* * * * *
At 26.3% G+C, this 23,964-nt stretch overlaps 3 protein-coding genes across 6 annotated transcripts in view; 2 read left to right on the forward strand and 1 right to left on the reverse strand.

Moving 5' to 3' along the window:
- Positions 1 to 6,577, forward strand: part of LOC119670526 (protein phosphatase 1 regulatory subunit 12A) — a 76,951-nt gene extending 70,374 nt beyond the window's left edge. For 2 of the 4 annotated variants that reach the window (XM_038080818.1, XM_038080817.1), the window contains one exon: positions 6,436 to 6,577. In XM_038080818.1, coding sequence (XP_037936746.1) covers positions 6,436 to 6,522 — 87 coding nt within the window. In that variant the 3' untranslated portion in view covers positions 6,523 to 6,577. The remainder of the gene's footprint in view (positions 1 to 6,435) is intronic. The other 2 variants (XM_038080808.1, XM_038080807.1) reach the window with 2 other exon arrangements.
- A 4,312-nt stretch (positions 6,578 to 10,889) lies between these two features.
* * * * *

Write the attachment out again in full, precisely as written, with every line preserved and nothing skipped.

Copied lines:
At 26.3% G+C, this 23,964-nt stretch overlaps 3 protein-coding genes across 6 annotated transcripts in view; 2 read left to right on the forward strand and 1 right to left on the reverse strand.

Moving 5' to 3' along the window:
- Positions 1 to 6,577, forward strand: part of LOC119670526 (protein phosphatase 1 regulatory subunit 12A) — a 76,951-nt gene extending 70,374 nt beyond the window's left edge. For 2 of the 4 annotated variants that reach the window (XM_038080818.1, XM_038080817.1), the window contains one exon: positions 6,436 to 6,577. In XM_038080818.1, coding sequence (XP_037936746.1) covers positions 6,436 to 6,522 — 87 coding nt within the window. In that variant the 3' untranslated portion in view covers positions 6,523 to 6,577. The remainder of the gene's footprint in view (positions 1 to 6,435) is intronic. The other 2 variants (XM_038080808.1, XM_038080807.1) reach the window with 2 other exon arrangements.
- A 4,312-nt stretch (positions 6,578 to 10,889) lies between these two features.